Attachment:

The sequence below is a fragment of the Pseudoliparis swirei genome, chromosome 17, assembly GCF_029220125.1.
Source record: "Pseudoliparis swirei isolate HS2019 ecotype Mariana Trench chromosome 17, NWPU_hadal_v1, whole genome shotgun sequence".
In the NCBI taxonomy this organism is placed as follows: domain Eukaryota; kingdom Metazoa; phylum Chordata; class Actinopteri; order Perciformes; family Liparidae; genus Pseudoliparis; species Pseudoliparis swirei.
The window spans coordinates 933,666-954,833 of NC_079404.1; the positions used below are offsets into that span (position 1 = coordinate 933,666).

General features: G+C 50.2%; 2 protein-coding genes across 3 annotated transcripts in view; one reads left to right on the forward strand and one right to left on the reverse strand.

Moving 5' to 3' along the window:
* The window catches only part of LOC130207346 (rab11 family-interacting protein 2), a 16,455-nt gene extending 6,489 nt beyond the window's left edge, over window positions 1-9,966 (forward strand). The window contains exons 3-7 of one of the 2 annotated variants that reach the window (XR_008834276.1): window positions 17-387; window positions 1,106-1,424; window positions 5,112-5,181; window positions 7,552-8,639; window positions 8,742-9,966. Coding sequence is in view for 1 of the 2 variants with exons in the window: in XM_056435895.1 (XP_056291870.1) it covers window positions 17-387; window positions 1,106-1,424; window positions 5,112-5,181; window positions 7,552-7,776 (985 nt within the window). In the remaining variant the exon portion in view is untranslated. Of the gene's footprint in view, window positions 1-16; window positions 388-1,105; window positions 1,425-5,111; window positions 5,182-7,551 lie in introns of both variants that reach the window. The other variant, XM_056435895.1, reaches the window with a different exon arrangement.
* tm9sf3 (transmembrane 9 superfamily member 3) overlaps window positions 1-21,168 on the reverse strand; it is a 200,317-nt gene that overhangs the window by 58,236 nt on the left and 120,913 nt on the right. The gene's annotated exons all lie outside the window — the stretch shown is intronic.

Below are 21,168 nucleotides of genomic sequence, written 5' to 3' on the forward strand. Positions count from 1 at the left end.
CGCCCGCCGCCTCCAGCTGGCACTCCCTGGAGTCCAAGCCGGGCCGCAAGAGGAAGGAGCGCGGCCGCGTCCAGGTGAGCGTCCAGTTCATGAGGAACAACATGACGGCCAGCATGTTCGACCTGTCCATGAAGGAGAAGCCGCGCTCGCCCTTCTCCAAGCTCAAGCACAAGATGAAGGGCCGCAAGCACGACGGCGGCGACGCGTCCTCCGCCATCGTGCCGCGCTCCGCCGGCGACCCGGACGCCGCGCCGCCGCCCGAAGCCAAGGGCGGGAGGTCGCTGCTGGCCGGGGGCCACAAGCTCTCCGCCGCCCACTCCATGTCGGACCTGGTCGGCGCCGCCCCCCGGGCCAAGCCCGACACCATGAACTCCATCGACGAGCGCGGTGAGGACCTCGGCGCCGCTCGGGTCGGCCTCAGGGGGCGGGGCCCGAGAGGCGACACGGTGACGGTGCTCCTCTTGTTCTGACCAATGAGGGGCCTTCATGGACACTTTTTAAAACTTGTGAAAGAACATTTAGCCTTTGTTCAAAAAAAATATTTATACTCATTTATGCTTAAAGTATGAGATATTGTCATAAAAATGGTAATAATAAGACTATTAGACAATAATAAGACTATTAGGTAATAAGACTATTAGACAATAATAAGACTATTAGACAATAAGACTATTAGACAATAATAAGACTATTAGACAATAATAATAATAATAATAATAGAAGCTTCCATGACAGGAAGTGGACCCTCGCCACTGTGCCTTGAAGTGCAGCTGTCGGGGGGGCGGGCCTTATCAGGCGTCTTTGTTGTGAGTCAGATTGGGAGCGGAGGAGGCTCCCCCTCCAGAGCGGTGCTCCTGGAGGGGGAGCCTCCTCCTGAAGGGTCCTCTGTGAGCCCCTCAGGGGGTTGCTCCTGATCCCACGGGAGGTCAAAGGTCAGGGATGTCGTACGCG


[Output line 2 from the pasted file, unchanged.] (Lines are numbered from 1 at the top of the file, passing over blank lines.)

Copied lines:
Source record: "Pseudoliparis swirei isolate HS2019 ecotype Mariana Trench chromosome 17, NWPU_hadal_v1, whole genome shotgun sequence".